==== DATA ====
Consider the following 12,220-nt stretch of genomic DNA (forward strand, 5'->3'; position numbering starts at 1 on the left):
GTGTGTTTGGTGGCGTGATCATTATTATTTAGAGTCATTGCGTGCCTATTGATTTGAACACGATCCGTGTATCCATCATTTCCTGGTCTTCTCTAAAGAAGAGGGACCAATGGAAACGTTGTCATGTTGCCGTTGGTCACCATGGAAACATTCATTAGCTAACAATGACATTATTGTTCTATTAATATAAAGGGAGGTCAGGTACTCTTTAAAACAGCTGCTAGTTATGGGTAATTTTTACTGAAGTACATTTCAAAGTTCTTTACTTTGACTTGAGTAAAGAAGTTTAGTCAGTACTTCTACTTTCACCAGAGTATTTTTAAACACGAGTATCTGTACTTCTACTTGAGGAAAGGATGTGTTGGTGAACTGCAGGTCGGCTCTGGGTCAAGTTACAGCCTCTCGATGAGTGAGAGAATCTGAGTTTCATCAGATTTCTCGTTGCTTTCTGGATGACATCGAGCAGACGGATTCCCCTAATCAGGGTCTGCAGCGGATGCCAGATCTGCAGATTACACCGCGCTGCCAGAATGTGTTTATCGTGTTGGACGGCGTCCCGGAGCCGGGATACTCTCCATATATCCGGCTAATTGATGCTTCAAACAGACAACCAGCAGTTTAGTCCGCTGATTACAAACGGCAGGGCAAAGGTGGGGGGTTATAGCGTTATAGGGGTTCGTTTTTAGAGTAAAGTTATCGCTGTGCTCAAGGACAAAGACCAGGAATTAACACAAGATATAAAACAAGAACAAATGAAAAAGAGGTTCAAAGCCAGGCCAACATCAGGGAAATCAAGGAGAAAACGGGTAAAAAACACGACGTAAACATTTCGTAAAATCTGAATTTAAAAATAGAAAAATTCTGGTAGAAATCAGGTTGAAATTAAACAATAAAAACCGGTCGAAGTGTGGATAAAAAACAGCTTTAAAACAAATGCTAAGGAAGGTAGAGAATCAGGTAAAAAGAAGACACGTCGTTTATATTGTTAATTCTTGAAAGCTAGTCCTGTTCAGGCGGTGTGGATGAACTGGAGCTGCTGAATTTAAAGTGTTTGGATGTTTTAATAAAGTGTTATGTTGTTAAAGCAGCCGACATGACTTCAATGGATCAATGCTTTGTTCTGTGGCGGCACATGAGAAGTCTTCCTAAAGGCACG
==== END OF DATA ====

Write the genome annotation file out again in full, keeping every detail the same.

Consider the following 12,220-nt stretch of genomic DNA (forward strand, 5'->3'; position numbering starts at 1 on the left):
GTGTGTTTGGTGGCGTGATCATTATTATTTAGAGTCATTGCGTGCCTATTGATTTGAACACGATCCGTGTATCCATCATTTCCTGGTCTTCTCTAAAGAAGAGGGACCAATGGAAACGTTGTCATGTTGCCGTTGGTCACCATGGAAACATTCATTAGCTAACAATGACATTATTGTTCTATTAATATAAAGGGAGGTCAGGTACTCTTTAAAACAGCTGCTAGTTATGGGTAATTTTTACTGAAGTACATTTCAAAGTTCTTTACTTTGACTTGAGTAAAGAAGTTTAGTCAGTACTTCTACTTTCACCAGAGTATTTTTAAACACGAGTATCTGTACTTCTACTTGAGGAAAGGATGTGTTGGTGAACTGCAGGTCGGCTCTGGGTCAAGTTACAGCCTCTCGATGAGTGAGAGAATCTGAGTTTCATCAGATTTCTCGTTGCTTTCTGGATGACATCGAGCAGACGGATTCCCCTAATCAGGGTCTGCAGCGGATGCCAGATCTGCAGATTACACCGCGCTGCCAGAATGTGTTTATCGTGTTGGACGGCGTCCCGGAGCCGGGATACTCTCCATATATCCGGCTAATTGATGCTTCAAACAGACAACCAGCAGTTTAGTCCGCTGATTACAAACGGCAGGGCAAAGGTGGGGGGTTATAGCGTTATAGGGGTTCGTTTTTAGAGTAAAGTTATCGCTGTGCTCAAGGACAAAGACCAGGAATTAACACAAGATATAAAACAAGAACAAATGAAAAAGAGGTTCAAAGCCAGGCCAACATCAGGGAAATCAAGGAGAAAACGGGTAAAAAACACGACGTAAACATTTCGTAAAATCTGAATTTAAAAATAGAAAAATTCTGGTAGAAATCAGGTTGAAATTAAACAATAAAAACCGGTCGAAGTGTGGATAAAAAACAGCTTTAAAACAAATGCTAAGGAAGGTAGAGAATCAGGTAAAAAGAAGACACGTCGTTTATATTGTTAATTCTTGAAAGCTAGTCCTGTTCAGGCGGTGTGGATGAACTGGAGCTGCTGAATTTAAAGTGTTTGGATGTTTTAATAAAGTGTTATGTTGTTAAAGCAGCCGACATGACTTCAATGGATCAATGCTTTGTTCTGTGGCGGCACATGAGAAGTCTTCCTAAAGGCACG